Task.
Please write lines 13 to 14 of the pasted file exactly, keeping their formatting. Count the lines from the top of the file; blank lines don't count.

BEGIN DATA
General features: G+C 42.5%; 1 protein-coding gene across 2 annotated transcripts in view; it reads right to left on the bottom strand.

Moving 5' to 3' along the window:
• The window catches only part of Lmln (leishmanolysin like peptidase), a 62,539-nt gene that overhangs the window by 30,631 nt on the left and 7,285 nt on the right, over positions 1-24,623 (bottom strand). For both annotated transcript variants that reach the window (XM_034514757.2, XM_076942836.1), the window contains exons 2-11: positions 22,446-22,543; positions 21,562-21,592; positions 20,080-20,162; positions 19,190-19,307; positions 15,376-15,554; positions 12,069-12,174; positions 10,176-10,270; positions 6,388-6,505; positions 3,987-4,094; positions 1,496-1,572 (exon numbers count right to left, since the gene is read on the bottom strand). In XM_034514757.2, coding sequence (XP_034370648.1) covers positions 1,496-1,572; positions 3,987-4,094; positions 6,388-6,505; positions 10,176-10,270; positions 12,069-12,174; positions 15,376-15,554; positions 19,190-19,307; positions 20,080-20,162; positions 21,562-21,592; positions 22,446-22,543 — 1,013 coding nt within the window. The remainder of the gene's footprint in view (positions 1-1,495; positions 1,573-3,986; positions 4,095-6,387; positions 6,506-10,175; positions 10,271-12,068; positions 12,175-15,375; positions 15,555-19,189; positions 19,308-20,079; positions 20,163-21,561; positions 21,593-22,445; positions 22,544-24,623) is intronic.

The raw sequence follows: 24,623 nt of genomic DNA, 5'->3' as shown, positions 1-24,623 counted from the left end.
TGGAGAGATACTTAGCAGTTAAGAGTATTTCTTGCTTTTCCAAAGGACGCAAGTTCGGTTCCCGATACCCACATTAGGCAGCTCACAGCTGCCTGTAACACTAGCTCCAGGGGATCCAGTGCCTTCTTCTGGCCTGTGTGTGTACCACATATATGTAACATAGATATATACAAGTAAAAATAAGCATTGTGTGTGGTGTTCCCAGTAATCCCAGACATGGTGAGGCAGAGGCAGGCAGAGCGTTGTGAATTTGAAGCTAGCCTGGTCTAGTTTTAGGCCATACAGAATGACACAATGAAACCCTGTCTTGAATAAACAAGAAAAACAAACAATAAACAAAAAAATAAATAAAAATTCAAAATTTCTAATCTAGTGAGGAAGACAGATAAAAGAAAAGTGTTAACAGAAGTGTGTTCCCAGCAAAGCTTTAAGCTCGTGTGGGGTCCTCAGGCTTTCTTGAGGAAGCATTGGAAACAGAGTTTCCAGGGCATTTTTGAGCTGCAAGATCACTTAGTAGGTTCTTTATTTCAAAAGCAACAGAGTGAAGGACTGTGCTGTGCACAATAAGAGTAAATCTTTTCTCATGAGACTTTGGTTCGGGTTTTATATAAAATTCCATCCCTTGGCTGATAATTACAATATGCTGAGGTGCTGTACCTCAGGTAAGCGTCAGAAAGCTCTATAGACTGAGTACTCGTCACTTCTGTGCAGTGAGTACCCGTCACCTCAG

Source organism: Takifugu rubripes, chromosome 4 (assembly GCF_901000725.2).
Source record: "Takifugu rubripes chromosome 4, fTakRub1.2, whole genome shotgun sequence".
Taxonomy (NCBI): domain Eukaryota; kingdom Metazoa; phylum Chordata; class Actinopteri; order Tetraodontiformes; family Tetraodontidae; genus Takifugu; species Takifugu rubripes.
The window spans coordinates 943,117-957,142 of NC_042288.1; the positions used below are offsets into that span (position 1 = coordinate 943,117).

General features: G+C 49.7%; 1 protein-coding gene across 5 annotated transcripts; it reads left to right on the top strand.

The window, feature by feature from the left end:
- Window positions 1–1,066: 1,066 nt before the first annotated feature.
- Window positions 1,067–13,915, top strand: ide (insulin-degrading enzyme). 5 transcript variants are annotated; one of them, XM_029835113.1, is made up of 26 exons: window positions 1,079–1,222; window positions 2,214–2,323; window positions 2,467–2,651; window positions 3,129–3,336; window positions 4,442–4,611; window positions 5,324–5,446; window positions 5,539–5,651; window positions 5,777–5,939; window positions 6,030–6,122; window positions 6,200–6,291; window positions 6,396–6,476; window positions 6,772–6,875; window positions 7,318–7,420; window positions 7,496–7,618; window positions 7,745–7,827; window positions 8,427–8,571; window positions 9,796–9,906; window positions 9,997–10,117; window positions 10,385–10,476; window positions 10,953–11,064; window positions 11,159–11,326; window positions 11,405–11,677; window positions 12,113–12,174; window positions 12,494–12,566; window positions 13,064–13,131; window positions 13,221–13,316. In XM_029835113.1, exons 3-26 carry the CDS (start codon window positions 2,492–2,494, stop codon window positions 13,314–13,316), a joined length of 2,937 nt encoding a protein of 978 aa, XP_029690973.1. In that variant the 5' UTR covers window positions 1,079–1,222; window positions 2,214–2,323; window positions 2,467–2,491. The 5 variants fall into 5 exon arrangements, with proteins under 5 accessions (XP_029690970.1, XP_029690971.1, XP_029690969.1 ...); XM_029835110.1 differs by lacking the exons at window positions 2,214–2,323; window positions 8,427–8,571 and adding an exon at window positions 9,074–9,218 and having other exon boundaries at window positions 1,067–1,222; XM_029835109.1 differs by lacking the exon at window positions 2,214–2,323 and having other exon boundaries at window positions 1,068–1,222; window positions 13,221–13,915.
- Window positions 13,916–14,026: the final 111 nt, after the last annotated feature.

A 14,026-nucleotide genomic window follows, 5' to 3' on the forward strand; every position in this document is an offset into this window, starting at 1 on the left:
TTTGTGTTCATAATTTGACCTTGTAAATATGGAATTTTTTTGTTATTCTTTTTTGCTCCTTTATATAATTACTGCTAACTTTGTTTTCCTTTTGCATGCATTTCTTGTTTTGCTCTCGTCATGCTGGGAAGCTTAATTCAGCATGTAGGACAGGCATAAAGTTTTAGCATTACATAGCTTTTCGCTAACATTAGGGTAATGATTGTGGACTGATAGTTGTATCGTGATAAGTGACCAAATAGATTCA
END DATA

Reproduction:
- Window positions 1,067–13,915, top strand: ide (insulin-degrading enzyme). 5 transcript variants are annotated; one of them, XM_029835113.1, is made up of 26 exons: window positions 1,079–1,222; window positions 2,214–2,323; window positions 2,467–2,651; window positions 3,129–3,336; window positions 4,442–4,611; window positions 5,324–5,446; window positions 5,539–5,651; window positions 5,777–5,939; window positions 6,030–6,122; window positions 6,200–6,291; window positions 6,396–6,476; window positions 6,772–6,875; window positions 7,318–7,420; window positions 7,496–7,618; window positions 7,745–7,827; window positions 8,427–8,571; window positions 9,796–9,906; window positions 9,997–10,117; window positions 10,385–10,476; window positions 10,953–11,064; window positions 11,159–11,326; window positions 11,405–11,677; window positions 12,113–12,174; window positions 12,494–12,566; window positions 13,064–13,131; window positions 13,221–13,316. In XM_029835113.1, exons 3-26 carry the CDS (start codon window positions 2,492–2,494, stop codon window positions 13,314–13,316), a joined length of 2,937 nt encoding a protein of 978 aa, XP_029690973.1. In that variant the 5' UTR covers window positions 1,079–1,222; window positions 2,214–2,323; window positions 2,467–2,491. The 5 variants fall into 5 exon arrangements, with proteins under 5 accessions (XP_029690970.1, XP_029690971.1, XP_029690969.1 ...); XM_029835110.1 differs by lacking the exons at window positions 2,214–2,323; window positions 8,427–8,571 and adding an exon at window positions 9,074–9,218 and having other exon boundaries at window positions 1,067–1,222; XM_029835109.1 differs by lacking the exon at window positions 2,214–2,323 and having other exon boundaries at window positions 1,068–1,222; window positions 13,221–13,915.
- Window positions 13,916–14,026: the final 111 nt, after the last annotated feature.